Northeast Alabama is under a heat advisory until Tuesday at 9 p.m., according to the National Weather Service, along with most of the rest of the state.
Temperatures have been forecast to reach the mid-90s Monday and Tuesday, according to data posted to the service’s website, with humidity helping push the heat index as high as 108 degrees during the afternoon hours.
Holly Allen, a meteorologist at the Weather Service’s Calera station, said cooler air should arrive Wednesday, bringing along cloud cover and a chance of rain, along with slightly cooler temperatures.
“By ‘slightly cooler,’ I mean highs in the lower 90s instead of the upper 90s,” Allen clarified.
She said the heat index was unlikely to rise again toward the weekend, and any yard work might be best saved until then.
“Take precautions if you do have to be outside,” she said. “If you can put it off until closer to sunset, do that.”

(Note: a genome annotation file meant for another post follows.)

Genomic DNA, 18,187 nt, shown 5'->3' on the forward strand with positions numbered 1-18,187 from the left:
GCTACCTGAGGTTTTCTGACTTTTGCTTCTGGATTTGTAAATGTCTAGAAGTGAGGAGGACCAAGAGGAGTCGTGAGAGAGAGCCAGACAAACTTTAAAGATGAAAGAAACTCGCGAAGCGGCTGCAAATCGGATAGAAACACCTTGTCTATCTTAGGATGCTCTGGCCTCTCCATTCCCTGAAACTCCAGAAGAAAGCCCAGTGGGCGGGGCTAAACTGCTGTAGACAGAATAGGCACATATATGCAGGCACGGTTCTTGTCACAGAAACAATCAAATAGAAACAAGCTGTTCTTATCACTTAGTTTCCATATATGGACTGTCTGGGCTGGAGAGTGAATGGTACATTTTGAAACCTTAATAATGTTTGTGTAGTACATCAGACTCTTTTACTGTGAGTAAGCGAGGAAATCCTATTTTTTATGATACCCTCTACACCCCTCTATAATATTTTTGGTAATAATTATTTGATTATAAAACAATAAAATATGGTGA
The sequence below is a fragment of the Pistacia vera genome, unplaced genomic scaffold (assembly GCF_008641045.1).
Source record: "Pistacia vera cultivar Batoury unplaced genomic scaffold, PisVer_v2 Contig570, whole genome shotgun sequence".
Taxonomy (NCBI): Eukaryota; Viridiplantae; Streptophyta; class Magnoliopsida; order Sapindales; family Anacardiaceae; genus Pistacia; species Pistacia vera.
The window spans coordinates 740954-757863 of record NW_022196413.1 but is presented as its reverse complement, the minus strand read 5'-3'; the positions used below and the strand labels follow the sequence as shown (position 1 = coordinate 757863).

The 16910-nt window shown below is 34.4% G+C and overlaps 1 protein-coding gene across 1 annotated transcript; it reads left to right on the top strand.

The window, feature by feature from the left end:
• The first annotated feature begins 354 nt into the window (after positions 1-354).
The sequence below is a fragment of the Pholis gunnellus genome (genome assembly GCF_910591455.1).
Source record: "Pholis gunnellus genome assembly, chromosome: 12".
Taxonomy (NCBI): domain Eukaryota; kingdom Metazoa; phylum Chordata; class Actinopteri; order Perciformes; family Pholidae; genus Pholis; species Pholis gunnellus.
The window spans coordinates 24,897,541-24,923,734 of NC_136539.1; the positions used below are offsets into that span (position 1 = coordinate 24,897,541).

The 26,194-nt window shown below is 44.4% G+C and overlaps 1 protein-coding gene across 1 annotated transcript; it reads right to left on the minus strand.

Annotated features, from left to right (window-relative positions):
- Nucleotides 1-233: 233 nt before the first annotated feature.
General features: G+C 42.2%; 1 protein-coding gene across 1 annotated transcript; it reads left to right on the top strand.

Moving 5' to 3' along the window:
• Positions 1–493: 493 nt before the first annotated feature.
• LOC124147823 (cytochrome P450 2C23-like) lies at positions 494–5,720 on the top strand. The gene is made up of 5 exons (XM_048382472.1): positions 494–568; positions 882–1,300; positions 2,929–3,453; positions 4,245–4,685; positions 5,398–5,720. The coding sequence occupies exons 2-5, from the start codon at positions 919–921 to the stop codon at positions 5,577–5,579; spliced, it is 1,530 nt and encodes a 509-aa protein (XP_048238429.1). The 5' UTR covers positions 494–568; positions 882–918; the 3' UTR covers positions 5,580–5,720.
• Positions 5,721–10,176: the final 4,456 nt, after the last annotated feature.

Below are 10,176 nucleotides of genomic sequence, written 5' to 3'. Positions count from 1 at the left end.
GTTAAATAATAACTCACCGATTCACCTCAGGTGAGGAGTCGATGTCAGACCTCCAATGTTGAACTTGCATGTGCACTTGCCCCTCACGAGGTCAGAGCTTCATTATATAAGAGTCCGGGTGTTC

Those obligated to work outside should drink plenty of water, wear loose-fitting, lightweight clothing, and take regular breaks to avoid overheating, she said.
Allen added that now is a good time to check on neighbors and make sure they’ve got a way to keep cool, and to be sure that outside pets have shade and plenty of water.
Various community and civic centers open Tuesday for use as cooling centers, according to local governments:
— Piedmont Civic Center is open from 6 a.m. to 9 p.m. at 500 Mill St.
— In Anniston from 1 p.m. to 9 p.m., Carver Community Center at 720 W. 14th St.; Hodges Community Center at 3125 Spring Valley Road; Wiggins Community Center at 2202 W. 17th St.; and South Highland Community Center at 229 Allen Ave. will be open with water and air conditioning.
— Jacksonville Community Center, 501 Alexandria Road SW, is open from 6 a.m. to 9 p.m.
— The Oxford Civic Center at 401 McCullars Lane is open from 8 a.m. to 9 p.m. and Friendship Community Center at 2930 Friendship Road is open from 8 a.m. to 7:30 p.m.
— Bynum Community Center at 200 Victory Drive in Eastaboga is open from 8 a.m. to 9 p.m.
Calhoun County's southwest corner has been included in an "abnormally dry" area within the last month, according to the U.S. Drought Monitor, though the current map shows a smaller portion of that corner in a dry zone.
Most of Talladega and Cleburne counties are included in the dry zone, though, along with a little less than half of southern St. Clair County. According to the monitor, about 13 percent of the state's population is in drought, with 24 percent more in abnormally dry areas.